Locally, the contest is administered by the Bucks County Free Library, and Megan submitted her entry through the Langhorne branch. She wrote about the book Courage to Soar by Simone Biles.
Poquessing Middle School
Students pen letters for first responders, military
Poquessing added their own special touch to the Barkann Family Foundation Day We Remember Walk & Run on September 16 (see Neshaminy HS below) by creating letters the day before for the attending local first responders and military representatives. A group of Student Council members joined the event on Saturday and delivered the letters in person.
Carl Sandburg Middle School
8th grade lends a hand to hurricane victims
2017 has been an devastating year for hurricanes in the United States, and the 8th graders at Sandburg wanted to do what they could to help out. On September 15 they held a 'Hoops for Harvey' event during their WIN period and raised over $400 to send to a school in Texas that was struggling to re-open after the hurricane there. Students and staff throughout the school contributed to the effort.
Walkathon raises awareness, celebrates life
On September 23 over 230 members of the Sandburg community joined together on the track outside of the school for a walkathon to benefit the Mason Chandler Allen Memorial Foundation (MCAMF) and their efforts to support pediatric cancer research. The event -- called Steps Toward the Cure -- included games, raffle prizes, activities and an information tent provided St. Mary Medical Center.
The Foundation was founded in 2016 by the family of Mason Allen Chandler, a Sandburg student who passed away after a battle with cancer. The walkathon was a way to recognize Pediatric Cancer Awareness Month in September while also celebrating Mason's life. Another walk is planned for September, 2018.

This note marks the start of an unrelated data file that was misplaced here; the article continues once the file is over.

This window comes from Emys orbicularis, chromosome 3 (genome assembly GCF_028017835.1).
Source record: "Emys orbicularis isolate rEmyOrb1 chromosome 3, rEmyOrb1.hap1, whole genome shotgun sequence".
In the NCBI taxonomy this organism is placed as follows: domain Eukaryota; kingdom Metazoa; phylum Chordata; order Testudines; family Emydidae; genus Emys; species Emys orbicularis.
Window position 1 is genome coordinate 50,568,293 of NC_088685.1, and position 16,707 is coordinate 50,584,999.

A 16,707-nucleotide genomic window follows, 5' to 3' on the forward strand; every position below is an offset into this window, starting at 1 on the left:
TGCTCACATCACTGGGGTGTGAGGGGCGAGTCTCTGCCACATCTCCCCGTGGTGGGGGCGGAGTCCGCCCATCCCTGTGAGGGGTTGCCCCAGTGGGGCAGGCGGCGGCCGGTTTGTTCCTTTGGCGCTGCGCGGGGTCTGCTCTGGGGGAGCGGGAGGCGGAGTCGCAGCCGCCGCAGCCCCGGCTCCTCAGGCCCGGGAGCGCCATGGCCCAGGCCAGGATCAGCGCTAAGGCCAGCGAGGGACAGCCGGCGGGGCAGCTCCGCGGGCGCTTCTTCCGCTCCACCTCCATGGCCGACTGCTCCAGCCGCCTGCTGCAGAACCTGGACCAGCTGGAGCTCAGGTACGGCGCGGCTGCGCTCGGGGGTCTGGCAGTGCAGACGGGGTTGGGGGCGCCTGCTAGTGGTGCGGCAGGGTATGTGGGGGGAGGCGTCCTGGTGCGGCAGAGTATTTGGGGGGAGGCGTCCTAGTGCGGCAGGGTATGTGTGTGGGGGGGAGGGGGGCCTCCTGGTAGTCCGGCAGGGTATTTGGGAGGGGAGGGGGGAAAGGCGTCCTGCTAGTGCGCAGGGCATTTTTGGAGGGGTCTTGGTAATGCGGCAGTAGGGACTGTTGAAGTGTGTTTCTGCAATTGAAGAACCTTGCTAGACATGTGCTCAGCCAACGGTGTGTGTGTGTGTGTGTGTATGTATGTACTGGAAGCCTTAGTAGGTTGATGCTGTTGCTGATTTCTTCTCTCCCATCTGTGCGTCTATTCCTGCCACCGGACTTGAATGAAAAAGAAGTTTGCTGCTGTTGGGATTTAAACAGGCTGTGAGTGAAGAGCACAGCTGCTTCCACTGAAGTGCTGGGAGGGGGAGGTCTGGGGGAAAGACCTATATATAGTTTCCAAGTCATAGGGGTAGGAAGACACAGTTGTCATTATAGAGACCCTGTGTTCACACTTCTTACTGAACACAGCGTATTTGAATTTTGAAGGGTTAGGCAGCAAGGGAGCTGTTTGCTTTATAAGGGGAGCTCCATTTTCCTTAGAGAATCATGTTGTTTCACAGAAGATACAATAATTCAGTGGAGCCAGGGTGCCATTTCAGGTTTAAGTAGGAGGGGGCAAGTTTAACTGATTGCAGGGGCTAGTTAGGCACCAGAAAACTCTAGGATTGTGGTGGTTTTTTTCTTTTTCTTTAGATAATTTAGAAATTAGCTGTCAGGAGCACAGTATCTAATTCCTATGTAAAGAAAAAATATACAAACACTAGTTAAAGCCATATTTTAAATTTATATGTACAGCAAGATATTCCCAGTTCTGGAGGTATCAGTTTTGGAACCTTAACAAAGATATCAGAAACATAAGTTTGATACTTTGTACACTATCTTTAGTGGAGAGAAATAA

Neshaminy High School
Mattress sale to benefit music program
If you are in the market for a new mattress, check out the the 5th Annual Mattress Fundraiser in Gym 1 at Neshaminy HS on Saturday, October 7, from 10 am to 5 pm. This unique event offers great prices on name-brand mattresses, which will be available for inspection in the gym, all while supporting the instrumental music program at Neshaminy.
Jazz Band selected for state conference
The Neshaminy HS Jazz Band has been selected to perform at the Pennsylvania Music Educators Association conference in Lancaster in April, 2018. About 130 bands applied for this highly competitive showcase, which will feature our talented musicians under the direction of Dan Weiner in a 40-minute concert for music educators from throughout the Commonwealth.
BCIT students recognized for summer program
This summer, 23 Business, Computer and Information Technology (BCIT) students attended the Pennsylvania Free Enterprise Week (PFEW) Program, earning the school a 'Platinum Award' for its large student participation.